On Thursday (Jan.11), lawyers for South Africa will seek to explain to judges at the International Court of Justice (ICJ) why the country accuses Israel of “acts and omissions” that are “genocidal in character” in the Gaza war.
South Africa’s delegation to the Hague will be led by Minister of Justice Ronald Lamola and will also include senior figures from the office of President Cyril Ramaphosa and the Ministry of Justice, the Justice Ministry said in a statement.
“We are determined to see the end of the genocide that is currently taking place in Gaza,” Lamola said.
South Africa’s Justice Ministry said Corbyn was one of a number of “senior political figures from progressive political parties and movements across the globe” who will join the South African delegation at the Hague in the Netherlands for two days of preliminary hearings which begin on Thursday.
Corbyn was the only one of those foreign political figures in its delegation named by the South African government.
On Tuesday (Jan.09), the U.S. top diplomat who is on a Mid-East tour dismissed the case from Tel Aviv.
“We believe the submission against Israel to the International Court of Justice distracts the world from all of these important efforts (peace and security in the. region),” Antony Blinken said.
“Moreover, the charge of genocide is meritless. It’s particularly galling given that those who are attacking Israel – Hamas, Hezbollah, the Houthis, as well as their supporter Iran – continue to openly call for the annihilation of Israel and the mass murder of Jews.”
Thursday’s opening hearing at the ICJ is focused on South Africa’s request for the court to impose binding interim orders including that Israel halt its deadly military campaign.
The filing by South Africa accuses Israel of violating the 1948 Genocide Convention: “South Africa unequivocally condemns all violations of international law by all parties, including the direct targeting of Israeli civilians and other nationals and hostage-taking by Hamas and other Palestinian armed groups,” the application instituting proceedings by South Africa reads.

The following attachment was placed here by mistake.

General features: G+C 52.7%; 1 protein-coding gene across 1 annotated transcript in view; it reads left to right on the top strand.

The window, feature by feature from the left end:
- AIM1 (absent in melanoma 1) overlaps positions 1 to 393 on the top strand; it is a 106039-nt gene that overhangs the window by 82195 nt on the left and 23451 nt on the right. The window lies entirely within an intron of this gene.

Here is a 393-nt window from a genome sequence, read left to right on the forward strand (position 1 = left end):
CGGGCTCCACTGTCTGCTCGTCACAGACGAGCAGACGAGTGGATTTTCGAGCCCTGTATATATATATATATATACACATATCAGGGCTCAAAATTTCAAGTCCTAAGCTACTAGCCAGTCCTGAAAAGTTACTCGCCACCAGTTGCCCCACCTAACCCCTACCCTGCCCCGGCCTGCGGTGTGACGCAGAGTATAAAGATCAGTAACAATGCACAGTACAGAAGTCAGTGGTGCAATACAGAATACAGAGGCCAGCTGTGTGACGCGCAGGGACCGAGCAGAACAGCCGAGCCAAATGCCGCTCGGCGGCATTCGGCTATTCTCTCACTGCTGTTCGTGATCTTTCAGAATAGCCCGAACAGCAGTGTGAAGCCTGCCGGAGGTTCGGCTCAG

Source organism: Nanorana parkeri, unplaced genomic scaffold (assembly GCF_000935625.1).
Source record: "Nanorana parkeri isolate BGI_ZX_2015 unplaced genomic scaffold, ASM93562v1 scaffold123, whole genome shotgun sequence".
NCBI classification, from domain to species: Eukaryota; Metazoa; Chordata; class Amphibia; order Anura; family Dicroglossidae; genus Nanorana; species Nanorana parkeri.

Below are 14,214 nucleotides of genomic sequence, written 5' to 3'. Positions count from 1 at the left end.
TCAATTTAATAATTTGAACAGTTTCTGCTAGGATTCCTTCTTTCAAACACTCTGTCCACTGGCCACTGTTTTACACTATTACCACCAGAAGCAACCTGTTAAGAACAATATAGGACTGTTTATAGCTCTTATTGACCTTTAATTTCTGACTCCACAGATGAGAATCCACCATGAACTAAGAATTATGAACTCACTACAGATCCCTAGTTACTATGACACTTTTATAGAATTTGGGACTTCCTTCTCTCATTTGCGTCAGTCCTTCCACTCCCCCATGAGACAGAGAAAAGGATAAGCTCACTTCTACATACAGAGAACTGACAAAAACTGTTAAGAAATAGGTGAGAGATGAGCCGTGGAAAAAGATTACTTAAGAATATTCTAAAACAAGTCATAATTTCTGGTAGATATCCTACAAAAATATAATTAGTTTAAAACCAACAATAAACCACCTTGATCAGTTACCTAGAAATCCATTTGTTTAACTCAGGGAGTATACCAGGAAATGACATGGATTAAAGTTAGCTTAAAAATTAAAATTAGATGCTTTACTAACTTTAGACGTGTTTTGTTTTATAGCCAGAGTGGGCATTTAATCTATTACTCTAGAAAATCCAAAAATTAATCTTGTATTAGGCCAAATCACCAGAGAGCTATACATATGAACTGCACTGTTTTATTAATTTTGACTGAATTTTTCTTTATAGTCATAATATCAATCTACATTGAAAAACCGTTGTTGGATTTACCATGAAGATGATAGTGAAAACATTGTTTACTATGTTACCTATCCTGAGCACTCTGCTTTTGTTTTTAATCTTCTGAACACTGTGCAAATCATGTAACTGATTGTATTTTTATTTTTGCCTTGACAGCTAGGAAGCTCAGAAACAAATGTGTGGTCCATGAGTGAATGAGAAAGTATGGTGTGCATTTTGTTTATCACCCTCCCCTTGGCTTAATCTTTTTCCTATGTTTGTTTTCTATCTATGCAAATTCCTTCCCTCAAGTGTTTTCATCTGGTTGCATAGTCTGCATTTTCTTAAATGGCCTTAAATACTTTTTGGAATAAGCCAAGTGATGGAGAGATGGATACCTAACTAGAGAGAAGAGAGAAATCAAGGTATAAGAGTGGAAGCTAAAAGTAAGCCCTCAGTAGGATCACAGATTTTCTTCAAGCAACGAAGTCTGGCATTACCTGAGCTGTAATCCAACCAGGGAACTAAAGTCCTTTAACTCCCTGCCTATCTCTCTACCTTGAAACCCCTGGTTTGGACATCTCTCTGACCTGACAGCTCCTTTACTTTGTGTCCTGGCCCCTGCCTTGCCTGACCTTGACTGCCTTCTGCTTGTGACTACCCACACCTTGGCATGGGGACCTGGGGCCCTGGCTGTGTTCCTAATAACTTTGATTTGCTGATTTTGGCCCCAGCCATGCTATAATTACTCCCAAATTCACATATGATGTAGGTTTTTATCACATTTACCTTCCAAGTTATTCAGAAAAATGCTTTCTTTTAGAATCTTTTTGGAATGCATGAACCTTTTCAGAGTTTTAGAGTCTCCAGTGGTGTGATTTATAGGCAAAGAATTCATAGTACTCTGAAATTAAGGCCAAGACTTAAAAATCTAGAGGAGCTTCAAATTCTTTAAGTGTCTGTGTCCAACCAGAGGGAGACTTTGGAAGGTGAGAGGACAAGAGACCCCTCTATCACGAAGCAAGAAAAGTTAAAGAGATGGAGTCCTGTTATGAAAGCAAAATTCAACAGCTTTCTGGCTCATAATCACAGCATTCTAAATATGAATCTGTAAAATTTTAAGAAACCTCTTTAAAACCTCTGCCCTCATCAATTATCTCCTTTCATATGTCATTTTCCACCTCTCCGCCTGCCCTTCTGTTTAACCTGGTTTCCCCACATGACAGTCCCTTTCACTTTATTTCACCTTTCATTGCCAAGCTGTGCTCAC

“No armed attack on a State’s territory no matter how serious — even an attack involving atrocity crimes —can, however, provide any possible justification for, or defence to, breaches of the 1948 Convention on the Prevention and Punishment of the Crime of Genocide (‘Genocide Convention’ or ‘Convention’), whether as a matter of law or morality,” it continues.
The filing argues that genocidal acts include killing Palestinians, causing serious mental and bodily harm, and deliberately inflicting conditions meant tov “bring about their physical destruction as a group.”
It also cites “repeated statements by Israeli State representatives, including at the highest levels, by the Israeli President, Prime Minister, and Minister of Defence express genocidal intent.”
The ICJ ruled in 2007 that Serbia “violated the obligation to prevent genocide” in the July 1995 massacre by Bosnian Serb forces of over 8,000 Muslim men and boys.
The Israeli army has killed 23,357 Palestinians and wounded more than 59,000, according to an update Wednesday (Jan. 10) from the Health Ministry in Gaza.
South Africa brought the case against Israel last month, accusing it of intending “to destroy Palestinians in Gaza,” and asked the U.N.’s top court to order Israel to halt its attacks.
According to Article 2 of the Genocide Convention, genocide involves acts committed with the “intent to destroy, either in whole or in part, a national, ethnic, racial, or religious group.”
Both South Africa and Israel, as UN member states, are bound by the ICJ’s rulings.